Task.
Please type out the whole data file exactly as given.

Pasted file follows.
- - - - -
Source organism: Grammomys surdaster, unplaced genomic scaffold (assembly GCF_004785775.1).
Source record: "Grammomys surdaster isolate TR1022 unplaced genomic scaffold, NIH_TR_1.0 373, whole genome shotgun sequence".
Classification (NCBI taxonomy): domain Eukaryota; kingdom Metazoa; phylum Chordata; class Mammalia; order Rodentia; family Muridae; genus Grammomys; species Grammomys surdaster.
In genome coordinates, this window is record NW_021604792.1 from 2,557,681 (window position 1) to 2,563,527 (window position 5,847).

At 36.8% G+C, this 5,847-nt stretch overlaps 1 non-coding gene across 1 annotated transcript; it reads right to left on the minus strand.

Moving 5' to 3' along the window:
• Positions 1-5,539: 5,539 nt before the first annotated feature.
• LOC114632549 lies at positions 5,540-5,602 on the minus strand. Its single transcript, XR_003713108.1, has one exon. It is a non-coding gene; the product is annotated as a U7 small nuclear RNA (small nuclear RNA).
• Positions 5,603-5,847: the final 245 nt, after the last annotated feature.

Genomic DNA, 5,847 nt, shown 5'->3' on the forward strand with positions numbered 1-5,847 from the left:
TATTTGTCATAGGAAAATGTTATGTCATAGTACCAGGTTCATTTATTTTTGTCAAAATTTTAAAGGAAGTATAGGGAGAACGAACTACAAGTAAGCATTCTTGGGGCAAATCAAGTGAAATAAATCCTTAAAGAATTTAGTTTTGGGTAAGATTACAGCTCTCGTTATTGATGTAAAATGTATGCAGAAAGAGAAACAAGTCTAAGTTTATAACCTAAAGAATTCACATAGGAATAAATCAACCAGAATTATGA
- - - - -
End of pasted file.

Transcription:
Source organism: Grammomys surdaster, unplaced genomic scaffold (assembly GCF_004785775.1).
Source record: "Grammomys surdaster isolate TR1022 unplaced genomic scaffold, NIH_TR_1.0 373, whole genome shotgun sequence".
Classification (NCBI taxonomy): domain Eukaryota; kingdom Metazoa; phylum Chordata; class Mammalia; order Rodentia; family Muridae; genus Grammomys; species Grammomys surdaster.
In genome coordinates, this window is record NW_021604792.1 from 2,557,681 (window position 1) to 2,563,527 (window position 5,847).

At 36.8% G+C, this 5,847-nt stretch overlaps 1 non-coding gene across 1 annotated transcript; it reads right to left on the minus strand.

Moving 5' to 3' along the window:
• Positions 1-5,539: 5,539 nt before the first annotated feature.
• LOC114632549 lies at positions 5,540-5,602 on the minus strand. Its single transcript, XR_003713108.1, has one exon. It is a non-coding gene; the product is annotated as a U7 small nuclear RNA (small nuclear RNA).
• Positions 5,603-5,847: the final 245 nt, after the last annotated feature.

Genomic DNA, 5,847 nt, shown 5'->3' on the forward strand with positions numbered 1-5,847 from the left:
TATTTGTCATAGGAAAATGTTATGTCATAGTACCAGGTTCATTTATTTTTGTCAAAATTTTAAAGGAAGTATAGGGAGAACGAACTACAAGTAAGCATTCTTGGGGCAAATCAAGTGAAATAAATCCTTAAAGAATTTAGTTTTGGGTAAGATTACAGCTCTCGTTATTGATGTAAAATGTATGCAGAAAGAGAAACAAGTCTAAGTTTATAACCTAAAGAATTCACATAGGAATAAATCAACCAGAATTATGA